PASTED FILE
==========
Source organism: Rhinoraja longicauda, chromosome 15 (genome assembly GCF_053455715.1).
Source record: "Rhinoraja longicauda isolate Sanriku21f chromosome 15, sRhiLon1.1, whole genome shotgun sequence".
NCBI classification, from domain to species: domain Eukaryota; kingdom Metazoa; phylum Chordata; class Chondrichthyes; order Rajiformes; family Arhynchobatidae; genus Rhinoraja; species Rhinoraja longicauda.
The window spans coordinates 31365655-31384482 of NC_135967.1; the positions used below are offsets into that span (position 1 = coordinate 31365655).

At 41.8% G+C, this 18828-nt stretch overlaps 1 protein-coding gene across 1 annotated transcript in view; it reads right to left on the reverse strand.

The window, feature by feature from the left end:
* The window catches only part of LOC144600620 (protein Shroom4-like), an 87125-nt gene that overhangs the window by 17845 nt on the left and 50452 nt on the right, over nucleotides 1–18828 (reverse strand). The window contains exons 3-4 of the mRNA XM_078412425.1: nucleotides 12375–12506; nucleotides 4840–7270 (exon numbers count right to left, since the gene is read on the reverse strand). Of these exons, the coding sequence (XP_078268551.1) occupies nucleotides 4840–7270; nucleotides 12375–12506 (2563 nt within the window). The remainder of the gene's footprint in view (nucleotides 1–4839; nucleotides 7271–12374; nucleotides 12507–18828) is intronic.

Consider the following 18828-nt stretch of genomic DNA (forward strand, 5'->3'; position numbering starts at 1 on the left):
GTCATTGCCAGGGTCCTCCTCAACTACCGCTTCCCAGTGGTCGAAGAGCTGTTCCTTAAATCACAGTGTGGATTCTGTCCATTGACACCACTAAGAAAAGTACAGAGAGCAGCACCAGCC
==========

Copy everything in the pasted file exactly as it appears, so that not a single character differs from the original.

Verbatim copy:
Source organism: Rhinoraja longicauda, chromosome 15 (genome assembly GCF_053455715.1).
Source record: "Rhinoraja longicauda isolate Sanriku21f chromosome 15, sRhiLon1.1, whole genome shotgun sequence".
NCBI classification, from domain to species: domain Eukaryota; kingdom Metazoa; phylum Chordata; class Chondrichthyes; order Rajiformes; family Arhynchobatidae; genus Rhinoraja; species Rhinoraja longicauda.
The window spans coordinates 31365655-31384482 of NC_135967.1; the positions used below are offsets into that span (position 1 = coordinate 31365655).

At 41.8% G+C, this 18828-nt stretch overlaps 1 protein-coding gene across 1 annotated transcript in view; it reads right to left on the reverse strand.

The window, feature by feature from the left end:
* The window catches only part of LOC144600620 (protein Shroom4-like), an 87125-nt gene that overhangs the window by 17845 nt on the left and 50452 nt on the right, over nucleotides 1–18828 (reverse strand). The window contains exons 3-4 of the mRNA XM_078412425.1: nucleotides 12375–12506; nucleotides 4840–7270 (exon numbers count right to left, since the gene is read on the reverse strand). Of these exons, the coding sequence (XP_078268551.1) occupies nucleotides 4840–7270; nucleotides 12375–12506 (2563 nt within the window). The remainder of the gene's footprint in view (nucleotides 1–4839; nucleotides 7271–12374; nucleotides 12507–18828) is intronic.

Consider the following 18828-nt stretch of genomic DNA (forward strand, 5'->3'; position numbering starts at 1 on the left):
GTCATTGCCAGGGTCCTCCTCAACTACCGCTTCCCAGTGGTCGAAGAGCTGTTCCTTAAATCACAGTGTGGATTCTGTCCATTGACACCACTAAGAAAAGTACAGAGAGCAGCACCAGCC